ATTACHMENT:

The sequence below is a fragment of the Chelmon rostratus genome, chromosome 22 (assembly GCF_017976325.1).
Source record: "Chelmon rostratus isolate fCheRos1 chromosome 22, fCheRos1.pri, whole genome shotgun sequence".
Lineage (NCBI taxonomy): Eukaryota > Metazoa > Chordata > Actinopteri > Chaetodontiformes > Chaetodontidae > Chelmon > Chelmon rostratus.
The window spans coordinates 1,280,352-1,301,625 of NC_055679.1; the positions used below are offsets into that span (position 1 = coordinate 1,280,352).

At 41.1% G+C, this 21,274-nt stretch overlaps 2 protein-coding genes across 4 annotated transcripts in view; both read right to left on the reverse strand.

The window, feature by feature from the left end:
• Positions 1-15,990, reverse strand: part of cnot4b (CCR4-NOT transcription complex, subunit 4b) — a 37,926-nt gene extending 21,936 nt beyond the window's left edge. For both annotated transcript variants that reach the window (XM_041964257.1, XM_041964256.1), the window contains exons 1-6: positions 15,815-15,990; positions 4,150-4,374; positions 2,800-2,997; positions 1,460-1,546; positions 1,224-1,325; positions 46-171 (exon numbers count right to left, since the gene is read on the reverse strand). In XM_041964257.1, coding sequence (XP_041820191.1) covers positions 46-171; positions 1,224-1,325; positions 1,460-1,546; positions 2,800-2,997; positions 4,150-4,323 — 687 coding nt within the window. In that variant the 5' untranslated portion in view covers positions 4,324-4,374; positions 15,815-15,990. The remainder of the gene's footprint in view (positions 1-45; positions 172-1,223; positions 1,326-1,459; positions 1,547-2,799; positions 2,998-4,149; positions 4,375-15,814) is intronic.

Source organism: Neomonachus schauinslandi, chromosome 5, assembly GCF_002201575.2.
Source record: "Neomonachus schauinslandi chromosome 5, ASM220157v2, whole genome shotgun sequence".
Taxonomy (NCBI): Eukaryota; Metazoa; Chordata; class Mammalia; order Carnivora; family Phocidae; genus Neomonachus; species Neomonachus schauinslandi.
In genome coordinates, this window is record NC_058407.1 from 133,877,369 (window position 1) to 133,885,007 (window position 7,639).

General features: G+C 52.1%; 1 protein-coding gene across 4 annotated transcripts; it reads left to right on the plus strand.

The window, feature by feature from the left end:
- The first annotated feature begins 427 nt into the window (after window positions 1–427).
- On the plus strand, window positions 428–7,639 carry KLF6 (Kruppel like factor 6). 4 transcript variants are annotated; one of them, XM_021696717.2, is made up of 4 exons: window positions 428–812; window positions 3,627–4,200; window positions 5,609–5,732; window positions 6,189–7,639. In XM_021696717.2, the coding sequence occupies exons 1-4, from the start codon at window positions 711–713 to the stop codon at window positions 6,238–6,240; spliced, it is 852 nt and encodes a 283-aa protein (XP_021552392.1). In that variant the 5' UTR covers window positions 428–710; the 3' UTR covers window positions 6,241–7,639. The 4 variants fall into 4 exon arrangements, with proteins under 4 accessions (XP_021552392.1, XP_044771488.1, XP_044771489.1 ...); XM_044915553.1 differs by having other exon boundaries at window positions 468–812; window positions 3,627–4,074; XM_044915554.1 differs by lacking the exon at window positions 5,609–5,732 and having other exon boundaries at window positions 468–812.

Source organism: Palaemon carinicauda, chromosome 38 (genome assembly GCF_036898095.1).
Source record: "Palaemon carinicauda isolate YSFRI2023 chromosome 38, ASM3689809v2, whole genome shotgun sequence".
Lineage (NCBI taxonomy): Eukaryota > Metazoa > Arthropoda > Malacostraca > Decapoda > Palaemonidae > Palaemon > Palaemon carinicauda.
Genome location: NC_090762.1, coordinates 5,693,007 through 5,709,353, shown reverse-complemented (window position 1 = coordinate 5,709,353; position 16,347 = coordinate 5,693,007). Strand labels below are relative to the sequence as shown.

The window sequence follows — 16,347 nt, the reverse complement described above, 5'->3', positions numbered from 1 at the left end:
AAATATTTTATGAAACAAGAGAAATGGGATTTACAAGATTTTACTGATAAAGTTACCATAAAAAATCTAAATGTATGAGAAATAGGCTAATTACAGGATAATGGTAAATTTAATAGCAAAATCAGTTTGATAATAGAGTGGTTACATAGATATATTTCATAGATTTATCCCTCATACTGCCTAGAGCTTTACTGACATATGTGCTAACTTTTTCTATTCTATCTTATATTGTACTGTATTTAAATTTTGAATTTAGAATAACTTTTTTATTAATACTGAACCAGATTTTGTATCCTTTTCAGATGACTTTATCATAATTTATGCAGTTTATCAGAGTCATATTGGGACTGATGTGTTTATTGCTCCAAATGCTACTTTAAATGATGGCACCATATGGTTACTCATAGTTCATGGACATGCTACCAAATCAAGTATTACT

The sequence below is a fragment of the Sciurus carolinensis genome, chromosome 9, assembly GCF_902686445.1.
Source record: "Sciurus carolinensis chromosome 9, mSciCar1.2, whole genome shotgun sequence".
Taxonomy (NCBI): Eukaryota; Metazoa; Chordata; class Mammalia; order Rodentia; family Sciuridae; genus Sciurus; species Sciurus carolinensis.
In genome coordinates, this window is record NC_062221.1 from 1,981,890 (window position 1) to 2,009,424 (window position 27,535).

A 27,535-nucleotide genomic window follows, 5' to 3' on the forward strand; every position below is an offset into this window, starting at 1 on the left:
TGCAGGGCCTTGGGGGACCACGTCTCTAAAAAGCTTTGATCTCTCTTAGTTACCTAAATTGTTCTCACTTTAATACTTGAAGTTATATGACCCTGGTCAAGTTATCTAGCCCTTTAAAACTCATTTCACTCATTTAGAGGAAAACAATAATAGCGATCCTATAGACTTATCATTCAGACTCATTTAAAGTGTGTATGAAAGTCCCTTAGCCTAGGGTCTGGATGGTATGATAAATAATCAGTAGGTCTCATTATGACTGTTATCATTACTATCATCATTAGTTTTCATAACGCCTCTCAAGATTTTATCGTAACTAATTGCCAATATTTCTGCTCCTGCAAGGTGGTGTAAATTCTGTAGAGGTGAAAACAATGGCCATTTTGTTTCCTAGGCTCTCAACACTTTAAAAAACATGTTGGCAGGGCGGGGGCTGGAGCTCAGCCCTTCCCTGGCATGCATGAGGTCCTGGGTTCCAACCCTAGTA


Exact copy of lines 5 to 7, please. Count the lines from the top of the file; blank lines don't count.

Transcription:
At 41.1% G+C, this 21,274-nt stretch overlaps 2 protein-coding genes across 4 annotated transcripts in view; both read right to left on the reverse strand.

The window, feature by feature from the left end:
• Positions 1-15,990, reverse strand: part of cnot4b (CCR4-NOT transcription complex, subunit 4b) — a 37,926-nt gene extending 21,936 nt beyond the window's left edge. For both annotated transcript variants that reach the window (XM_041964257.1, XM_041964256.1), the window contains exons 1-6: positions 15,815-15,990; positions 4,150-4,374; positions 2,800-2,997; positions 1,460-1,546; positions 1,224-1,325; positions 46-171 (exon numbers count right to left, since the gene is read on the reverse strand). In XM_041964257.1, coding sequence (XP_041820191.1) covers positions 46-171; positions 1,224-1,325; positions 1,460-1,546; positions 2,800-2,997; positions 4,150-4,323 — 687 coding nt within the window. In that variant the 5' untranslated portion in view covers positions 4,324-4,374; positions 15,815-15,990. The remainder of the gene's footprint in view (positions 1-45; positions 172-1,223; positions 1,326-1,459; positions 1,547-2,799; positions 2,998-4,149; positions 4,375-15,814) is intronic.